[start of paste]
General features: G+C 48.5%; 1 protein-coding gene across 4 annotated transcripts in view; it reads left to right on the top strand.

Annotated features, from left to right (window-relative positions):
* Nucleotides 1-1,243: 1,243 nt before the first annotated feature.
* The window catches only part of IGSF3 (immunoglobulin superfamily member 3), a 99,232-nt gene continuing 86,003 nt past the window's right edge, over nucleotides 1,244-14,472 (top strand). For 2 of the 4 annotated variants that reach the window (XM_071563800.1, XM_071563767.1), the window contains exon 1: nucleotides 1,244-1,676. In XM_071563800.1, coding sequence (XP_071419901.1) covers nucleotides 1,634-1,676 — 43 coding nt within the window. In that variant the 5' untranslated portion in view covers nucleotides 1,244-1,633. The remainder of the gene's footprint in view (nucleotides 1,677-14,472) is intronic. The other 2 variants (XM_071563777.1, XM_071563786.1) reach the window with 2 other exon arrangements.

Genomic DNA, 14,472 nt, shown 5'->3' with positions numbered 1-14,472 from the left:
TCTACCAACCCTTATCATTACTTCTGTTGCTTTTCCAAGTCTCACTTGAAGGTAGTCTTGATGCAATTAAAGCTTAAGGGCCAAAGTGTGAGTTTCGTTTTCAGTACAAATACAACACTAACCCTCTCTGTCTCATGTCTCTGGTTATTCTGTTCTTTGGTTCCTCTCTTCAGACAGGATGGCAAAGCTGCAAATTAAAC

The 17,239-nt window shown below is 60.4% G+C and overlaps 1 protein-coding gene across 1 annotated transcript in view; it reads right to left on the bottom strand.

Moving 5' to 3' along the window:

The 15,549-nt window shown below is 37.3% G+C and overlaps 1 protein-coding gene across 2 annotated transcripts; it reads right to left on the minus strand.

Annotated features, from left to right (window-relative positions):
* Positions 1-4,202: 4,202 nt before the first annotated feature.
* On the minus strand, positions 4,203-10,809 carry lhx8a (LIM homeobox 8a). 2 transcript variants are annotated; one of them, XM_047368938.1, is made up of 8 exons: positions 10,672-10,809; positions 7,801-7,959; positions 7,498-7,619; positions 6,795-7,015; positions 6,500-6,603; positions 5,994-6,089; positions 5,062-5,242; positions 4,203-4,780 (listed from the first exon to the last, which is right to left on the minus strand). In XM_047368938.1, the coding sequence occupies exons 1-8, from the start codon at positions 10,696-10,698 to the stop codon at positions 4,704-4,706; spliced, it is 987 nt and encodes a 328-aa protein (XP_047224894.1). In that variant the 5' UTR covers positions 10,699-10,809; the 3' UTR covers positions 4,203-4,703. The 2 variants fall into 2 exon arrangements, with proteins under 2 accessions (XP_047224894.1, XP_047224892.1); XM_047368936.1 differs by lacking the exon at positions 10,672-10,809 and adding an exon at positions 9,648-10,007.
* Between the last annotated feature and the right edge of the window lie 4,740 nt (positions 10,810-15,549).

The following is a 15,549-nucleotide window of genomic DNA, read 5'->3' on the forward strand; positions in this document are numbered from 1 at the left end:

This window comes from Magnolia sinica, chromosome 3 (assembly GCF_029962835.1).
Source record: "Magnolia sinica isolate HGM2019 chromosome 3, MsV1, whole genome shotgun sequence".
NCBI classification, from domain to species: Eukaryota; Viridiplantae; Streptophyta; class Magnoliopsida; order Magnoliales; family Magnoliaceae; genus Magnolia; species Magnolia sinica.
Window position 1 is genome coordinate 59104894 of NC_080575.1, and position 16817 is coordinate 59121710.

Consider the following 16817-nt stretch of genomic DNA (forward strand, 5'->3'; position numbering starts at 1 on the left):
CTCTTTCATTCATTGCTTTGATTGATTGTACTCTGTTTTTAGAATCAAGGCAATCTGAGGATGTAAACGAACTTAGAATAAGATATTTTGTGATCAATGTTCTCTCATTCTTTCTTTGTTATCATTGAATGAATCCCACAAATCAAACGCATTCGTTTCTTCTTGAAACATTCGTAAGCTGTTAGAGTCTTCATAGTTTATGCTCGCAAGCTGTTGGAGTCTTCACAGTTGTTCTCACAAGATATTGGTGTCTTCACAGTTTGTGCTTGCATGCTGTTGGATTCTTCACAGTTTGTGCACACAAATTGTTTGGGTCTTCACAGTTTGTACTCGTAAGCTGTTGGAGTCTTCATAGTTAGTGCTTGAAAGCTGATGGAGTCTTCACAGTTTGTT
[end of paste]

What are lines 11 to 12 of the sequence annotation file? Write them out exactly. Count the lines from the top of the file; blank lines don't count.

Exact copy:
* Positions 1-4,202: 4,202 nt before the first annotated feature.
* On the minus strand, positions 4,203-10,809 carry lhx8a (LIM homeobox 8a). 2 transcript variants are annotated; one of them, XM_047368938.1, is made up of 8 exons: positions 10,672-10,809; positions 7,801-7,959; positions 7,498-7,619; positions 6,795-7,015; positions 6,500-6,603; positions 5,994-6,089; positions 5,062-5,242; positions 4,203-4,780 (listed from the first exon to the last, which is right to left on the minus strand). In XM_047368938.1, the coding sequence occupies exons 1-8, from the start codon at positions 10,696-10,698 to the stop codon at positions 4,704-4,706; spliced, it is 987 nt and encodes a 328-aa protein (XP_047224894.1). In that variant the 5' UTR covers positions 10,699-10,809; the 3' UTR covers positions 4,203-4,703. The 2 variants fall into 2 exon arrangements, with proteins under 2 accessions (XP_047224894.1, XP_047224892.1); XM_047368936.1 differs by lacking the exon at positions 10,672-10,809 and adding an exon at positions 9,648-10,007.